The increase in physical performance and gain in lean and fat mass occur in prepubertal children independent of mode of school transportation. One year data from the prospective controlled Pediatric Osteoporosis Prevention (POP) study

S. Stenevi-Lundgren, R. M. Daly, P. Gärdsell, M. Dencker, M. Karlsson

Research output: Contribution to journalArticlepeer-review

Abstract

Background: The aim of this 12-month study in pre-pubertal children was to evaluate the effect of school transportation on gain in lean and fat mass, muscle strength and physical performance. Methods: Ninety-seven girls and 133 boys aged 7-9 years from the Malmö Pediatric Osteoporosis Prevention Study were included. Regional lean and fat mass were assessed by dual energy X-ray absorptiometry, isokinetic peak torque of knee extensors and flexors by a computerised dynamometer and physical performance by vertical jump height. Level of physical activity was assessed by accelerometers. The 12-month changes in children who walked or cycled to school were compared with changes in those who travelled by bus or car. Results: There were no differences in baseline or annual changes in lean or fat mass gain, muscle strength or physical performance between the two groups. All children reached the internationally recommended level of 60 minutes per day of moderate or high physical activity by accelerometers. Conclusion: The choice of school transportation in pre-pubertal children seems not to influence the gain in lean and fat mass, muscle strength or functional ability, probably as the everyday physical activity is so high that the mode of school transportation contributes little to the total level of activity.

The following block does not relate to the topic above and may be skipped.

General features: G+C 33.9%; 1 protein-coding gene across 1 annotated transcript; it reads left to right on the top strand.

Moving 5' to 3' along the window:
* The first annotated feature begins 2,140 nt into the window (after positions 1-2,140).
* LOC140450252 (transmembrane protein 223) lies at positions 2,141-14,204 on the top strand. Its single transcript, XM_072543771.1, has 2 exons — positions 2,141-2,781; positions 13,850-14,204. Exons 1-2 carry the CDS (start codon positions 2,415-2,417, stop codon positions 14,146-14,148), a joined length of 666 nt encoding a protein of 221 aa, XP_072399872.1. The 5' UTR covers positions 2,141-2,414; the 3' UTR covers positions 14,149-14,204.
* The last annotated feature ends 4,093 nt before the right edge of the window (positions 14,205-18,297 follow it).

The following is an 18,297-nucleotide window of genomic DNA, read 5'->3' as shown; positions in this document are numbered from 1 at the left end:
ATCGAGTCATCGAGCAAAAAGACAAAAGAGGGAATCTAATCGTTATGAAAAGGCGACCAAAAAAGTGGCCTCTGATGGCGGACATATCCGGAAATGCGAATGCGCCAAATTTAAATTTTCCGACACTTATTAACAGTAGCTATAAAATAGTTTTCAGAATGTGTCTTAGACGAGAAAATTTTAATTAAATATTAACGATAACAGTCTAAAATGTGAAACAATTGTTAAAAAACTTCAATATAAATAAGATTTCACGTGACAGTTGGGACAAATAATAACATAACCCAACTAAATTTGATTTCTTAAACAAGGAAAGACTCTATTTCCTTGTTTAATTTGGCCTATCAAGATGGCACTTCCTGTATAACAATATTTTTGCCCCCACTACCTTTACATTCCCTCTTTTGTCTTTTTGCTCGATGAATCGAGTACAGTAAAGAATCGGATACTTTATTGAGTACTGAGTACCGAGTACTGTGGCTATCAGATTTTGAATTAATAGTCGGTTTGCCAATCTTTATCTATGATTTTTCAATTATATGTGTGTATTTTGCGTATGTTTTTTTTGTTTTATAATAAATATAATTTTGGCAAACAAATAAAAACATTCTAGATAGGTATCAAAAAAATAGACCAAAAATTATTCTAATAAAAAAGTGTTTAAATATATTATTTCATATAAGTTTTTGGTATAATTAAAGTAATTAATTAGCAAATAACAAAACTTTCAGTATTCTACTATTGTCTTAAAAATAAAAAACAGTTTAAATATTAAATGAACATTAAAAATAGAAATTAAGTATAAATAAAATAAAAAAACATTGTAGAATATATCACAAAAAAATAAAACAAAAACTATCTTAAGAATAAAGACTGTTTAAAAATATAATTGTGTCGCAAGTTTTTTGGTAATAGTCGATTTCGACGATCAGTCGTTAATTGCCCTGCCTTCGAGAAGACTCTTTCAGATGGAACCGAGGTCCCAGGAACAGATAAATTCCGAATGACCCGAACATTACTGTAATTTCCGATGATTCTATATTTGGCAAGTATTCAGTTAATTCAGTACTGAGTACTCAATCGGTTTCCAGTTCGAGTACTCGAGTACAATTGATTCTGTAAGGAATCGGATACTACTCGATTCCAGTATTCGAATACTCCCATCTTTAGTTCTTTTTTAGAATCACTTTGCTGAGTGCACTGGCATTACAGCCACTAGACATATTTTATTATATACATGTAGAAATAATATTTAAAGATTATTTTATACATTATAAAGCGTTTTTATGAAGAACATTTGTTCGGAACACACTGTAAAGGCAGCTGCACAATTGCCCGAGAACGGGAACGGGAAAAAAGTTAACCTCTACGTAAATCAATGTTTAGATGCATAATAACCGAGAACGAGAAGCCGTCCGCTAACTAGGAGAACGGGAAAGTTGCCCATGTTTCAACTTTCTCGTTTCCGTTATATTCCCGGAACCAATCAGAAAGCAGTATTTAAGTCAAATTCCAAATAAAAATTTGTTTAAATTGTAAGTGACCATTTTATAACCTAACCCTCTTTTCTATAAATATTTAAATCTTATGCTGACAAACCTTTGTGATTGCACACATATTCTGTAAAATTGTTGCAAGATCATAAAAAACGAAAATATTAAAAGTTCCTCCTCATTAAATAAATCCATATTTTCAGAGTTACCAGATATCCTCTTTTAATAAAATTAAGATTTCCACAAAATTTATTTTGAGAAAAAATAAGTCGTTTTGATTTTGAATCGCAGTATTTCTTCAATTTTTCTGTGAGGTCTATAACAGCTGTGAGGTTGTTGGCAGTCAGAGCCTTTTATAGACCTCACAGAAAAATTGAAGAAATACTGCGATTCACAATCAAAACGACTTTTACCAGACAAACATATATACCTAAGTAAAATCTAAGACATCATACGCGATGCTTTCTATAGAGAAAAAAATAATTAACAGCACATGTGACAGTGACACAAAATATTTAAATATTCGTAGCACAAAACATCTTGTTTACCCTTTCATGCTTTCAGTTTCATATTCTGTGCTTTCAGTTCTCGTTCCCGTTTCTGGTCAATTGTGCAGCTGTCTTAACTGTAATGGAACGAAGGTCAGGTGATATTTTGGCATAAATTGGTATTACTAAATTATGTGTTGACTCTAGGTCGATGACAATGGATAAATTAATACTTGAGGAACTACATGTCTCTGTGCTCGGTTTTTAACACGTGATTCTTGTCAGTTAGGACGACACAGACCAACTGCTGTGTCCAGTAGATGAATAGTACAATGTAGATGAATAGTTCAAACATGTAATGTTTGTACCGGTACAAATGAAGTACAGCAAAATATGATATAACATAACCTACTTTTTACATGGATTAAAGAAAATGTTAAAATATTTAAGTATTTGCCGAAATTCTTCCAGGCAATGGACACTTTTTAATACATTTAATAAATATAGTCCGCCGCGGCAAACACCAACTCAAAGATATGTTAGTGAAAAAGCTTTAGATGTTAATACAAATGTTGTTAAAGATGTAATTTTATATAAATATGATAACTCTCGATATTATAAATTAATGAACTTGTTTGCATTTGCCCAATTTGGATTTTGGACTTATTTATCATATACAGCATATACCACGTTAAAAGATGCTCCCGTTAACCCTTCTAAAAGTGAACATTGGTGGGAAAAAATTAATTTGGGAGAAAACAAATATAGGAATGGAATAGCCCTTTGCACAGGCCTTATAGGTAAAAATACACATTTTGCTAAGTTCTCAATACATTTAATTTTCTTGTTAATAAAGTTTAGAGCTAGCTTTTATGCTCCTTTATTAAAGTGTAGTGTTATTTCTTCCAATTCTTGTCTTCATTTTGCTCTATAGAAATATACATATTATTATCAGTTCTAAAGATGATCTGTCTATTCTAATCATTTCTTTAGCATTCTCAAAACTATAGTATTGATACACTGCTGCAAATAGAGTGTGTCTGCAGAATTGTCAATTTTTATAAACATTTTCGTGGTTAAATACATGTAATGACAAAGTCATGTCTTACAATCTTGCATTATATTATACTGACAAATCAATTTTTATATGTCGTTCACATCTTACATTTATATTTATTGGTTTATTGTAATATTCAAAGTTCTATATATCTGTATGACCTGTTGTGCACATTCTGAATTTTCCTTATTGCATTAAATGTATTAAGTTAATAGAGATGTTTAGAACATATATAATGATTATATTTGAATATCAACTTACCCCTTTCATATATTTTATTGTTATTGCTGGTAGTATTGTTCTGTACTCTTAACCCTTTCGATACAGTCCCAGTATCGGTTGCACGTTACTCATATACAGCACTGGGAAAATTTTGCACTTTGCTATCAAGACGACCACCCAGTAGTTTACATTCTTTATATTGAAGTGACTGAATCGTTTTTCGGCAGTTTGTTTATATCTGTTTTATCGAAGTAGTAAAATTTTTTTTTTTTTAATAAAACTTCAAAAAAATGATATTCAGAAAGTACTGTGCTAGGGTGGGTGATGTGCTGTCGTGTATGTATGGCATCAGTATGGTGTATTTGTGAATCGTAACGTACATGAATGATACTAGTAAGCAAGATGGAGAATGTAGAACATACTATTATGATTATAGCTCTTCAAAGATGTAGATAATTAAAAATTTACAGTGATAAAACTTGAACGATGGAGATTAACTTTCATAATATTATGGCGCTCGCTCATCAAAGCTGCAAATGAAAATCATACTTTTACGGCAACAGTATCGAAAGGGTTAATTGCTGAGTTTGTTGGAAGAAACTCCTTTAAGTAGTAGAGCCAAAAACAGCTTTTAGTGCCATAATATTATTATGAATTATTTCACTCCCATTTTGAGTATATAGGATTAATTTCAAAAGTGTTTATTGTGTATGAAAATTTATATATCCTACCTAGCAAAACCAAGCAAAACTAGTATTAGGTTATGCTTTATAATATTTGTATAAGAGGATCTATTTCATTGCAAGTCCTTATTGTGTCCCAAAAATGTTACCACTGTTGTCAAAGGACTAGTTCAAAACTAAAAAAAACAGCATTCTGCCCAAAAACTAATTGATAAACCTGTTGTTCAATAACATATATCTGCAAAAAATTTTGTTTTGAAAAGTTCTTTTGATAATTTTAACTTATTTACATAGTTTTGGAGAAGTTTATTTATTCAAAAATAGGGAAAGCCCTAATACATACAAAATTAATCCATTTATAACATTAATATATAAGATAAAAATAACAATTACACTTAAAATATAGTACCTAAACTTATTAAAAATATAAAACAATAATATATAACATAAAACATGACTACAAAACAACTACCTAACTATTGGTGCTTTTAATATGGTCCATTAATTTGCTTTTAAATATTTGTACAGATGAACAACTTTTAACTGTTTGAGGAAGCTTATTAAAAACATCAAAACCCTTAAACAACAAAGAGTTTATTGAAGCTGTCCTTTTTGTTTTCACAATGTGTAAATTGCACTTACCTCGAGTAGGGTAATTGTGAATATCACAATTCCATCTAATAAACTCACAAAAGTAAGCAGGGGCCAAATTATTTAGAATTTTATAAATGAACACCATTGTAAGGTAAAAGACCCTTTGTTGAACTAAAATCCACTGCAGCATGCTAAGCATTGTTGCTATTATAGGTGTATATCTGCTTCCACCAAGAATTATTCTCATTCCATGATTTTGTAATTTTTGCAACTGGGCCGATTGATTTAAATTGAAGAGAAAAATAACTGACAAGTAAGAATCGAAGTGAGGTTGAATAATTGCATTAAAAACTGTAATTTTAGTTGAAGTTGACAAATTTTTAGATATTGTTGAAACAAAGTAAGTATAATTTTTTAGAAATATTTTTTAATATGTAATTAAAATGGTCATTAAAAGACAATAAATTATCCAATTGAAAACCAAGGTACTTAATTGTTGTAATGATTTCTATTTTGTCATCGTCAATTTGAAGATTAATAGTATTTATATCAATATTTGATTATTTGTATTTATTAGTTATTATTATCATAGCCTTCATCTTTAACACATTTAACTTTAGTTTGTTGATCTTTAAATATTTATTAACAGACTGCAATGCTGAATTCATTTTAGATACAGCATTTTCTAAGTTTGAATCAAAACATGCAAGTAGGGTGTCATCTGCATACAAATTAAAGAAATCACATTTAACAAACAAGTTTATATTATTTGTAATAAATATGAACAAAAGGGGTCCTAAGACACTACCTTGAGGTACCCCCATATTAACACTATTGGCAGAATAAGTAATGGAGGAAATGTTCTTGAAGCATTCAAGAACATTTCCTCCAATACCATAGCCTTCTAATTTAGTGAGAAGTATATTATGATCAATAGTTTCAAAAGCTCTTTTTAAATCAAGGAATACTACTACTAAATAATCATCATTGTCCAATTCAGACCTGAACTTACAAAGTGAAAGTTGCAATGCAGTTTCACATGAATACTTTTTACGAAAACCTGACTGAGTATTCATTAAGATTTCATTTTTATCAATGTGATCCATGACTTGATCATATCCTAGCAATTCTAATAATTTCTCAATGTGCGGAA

Original languageEnglish
Pages (from-to)88-96
Number of pages9
JournalArchives of Public Health
Volume67
Issue number2
DOIs
Publication statusPublished - 2009 Dec 1

Subject classification (UKÄ)

  • Pediatrics

Keywords

  • Accelerometers
  • Active commuting
  • Body composition
  • Fat mass
  • Lean mass
  • Muscle strength
  • Physical activity
  • Vertical jump height

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